The Penny Drop. By @eandertonallen

By Beth Anderton-Allen


The Penny Drop.


I love cheese. So, this Friday was pretty special for me. But it wasn’t just the blue cheese that we got to devour at reflections that was so great. It was realising that this week a penny had dropped for me. The studio has been a lot quieter this week which meant there was the opportunity to spend more one on one time with the brilliant mentors.

I was chatting with Andy about the one week brief we had all been set, showing him some initial ideas and routes for our presentation on our ‘organising thoughts’. Through just having a chat and working through the ideas it clicked. I finally realised what it all meant about elevating ideas. Before I thought Andy was just moving his hands around, but then I realised that it was a bit like Sherlock Holmes in his mind palace. He was orchestrating the ideas and thoughts surrounding them into something that made complete sense. The organising thought.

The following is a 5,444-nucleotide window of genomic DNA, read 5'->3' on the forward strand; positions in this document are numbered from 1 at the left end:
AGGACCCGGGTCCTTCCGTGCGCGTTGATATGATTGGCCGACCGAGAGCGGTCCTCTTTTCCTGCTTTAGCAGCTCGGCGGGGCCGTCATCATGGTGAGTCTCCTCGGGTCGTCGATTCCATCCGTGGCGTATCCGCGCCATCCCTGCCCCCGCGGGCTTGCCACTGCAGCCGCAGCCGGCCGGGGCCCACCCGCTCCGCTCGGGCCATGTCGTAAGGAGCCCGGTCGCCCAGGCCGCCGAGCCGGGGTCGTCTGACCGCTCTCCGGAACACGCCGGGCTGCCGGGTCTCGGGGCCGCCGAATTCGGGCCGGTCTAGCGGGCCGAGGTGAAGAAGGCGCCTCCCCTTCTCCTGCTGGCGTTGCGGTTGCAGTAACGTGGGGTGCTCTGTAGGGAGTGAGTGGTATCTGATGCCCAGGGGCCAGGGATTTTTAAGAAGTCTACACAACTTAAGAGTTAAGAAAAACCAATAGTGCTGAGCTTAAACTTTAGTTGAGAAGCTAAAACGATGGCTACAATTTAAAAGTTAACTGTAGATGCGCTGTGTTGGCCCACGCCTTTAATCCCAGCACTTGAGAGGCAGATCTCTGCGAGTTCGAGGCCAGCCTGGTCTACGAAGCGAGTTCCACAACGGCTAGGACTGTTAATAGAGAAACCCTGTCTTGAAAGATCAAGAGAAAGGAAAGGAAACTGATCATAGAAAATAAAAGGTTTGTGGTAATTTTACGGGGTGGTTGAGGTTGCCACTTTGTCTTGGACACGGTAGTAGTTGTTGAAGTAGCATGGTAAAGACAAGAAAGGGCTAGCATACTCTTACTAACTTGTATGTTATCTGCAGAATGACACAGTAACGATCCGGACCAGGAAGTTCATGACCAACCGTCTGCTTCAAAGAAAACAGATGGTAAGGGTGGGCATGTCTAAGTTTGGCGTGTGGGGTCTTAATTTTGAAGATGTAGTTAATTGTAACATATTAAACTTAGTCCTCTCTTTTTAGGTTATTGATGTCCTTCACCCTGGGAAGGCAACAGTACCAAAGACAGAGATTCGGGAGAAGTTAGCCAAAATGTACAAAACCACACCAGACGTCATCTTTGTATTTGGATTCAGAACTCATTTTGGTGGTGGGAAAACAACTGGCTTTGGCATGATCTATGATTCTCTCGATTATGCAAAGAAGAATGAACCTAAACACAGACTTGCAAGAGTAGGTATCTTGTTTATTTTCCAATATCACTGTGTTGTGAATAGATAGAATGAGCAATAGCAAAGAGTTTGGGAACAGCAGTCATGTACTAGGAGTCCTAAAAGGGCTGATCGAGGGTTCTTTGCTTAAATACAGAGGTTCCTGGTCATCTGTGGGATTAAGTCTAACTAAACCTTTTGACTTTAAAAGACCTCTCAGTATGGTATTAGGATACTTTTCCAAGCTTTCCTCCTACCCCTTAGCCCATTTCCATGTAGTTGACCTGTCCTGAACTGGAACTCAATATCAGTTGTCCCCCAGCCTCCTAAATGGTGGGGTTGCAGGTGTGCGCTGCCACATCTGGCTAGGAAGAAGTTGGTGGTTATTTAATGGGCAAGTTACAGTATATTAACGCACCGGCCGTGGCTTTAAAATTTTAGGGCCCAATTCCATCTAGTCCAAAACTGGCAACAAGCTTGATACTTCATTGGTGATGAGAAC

– Take your initial thoughts and elevate them.

– How does the brand or the product fit within society?

– What is the brands behaviour like?

– Once you have got your big idea (the organising thought) then lock it down.

– Then from the big idea – if it’s right – you should easily be able to come up with lots of different routes.

– Then using the big idea, you can bounce all of the different routes off it. Allowing you to work out if those routes fit within your big idea and allowing you to scrap them if they aren’t right.

– Bouncing the ideas back and forth also allow you to add more elements to your big idea. Like Lego bricks clicking into place.

– Once you have got everything you want down, step back for a moment. Revisit the ideas and then work out what routes you think are best to take it forward.

A few other things from this week:

– One day briefs are great for taking your mind off other briefs.

– Have fun with it. Make a dumb joke.

– Going the extra mile gets noticed.

– Go and talk to the mentors because one conversation can change everything.

– Do everything with energy, empathy and synergy.

– Getting your ideas down and getting feedback is really useful (I’m loving the new presenting initial ideas system).

– Step back.
– Help each other. Huddle as Penguins.
– Make sure you go and ask Ian to help push your design’s forward.

Also, go and see the The Japanese House: Architecture and Life after 1945 exhibition at the Barbican is utterly brilliant. You can get £5 ticket’s if you’re under 26. So, do it.

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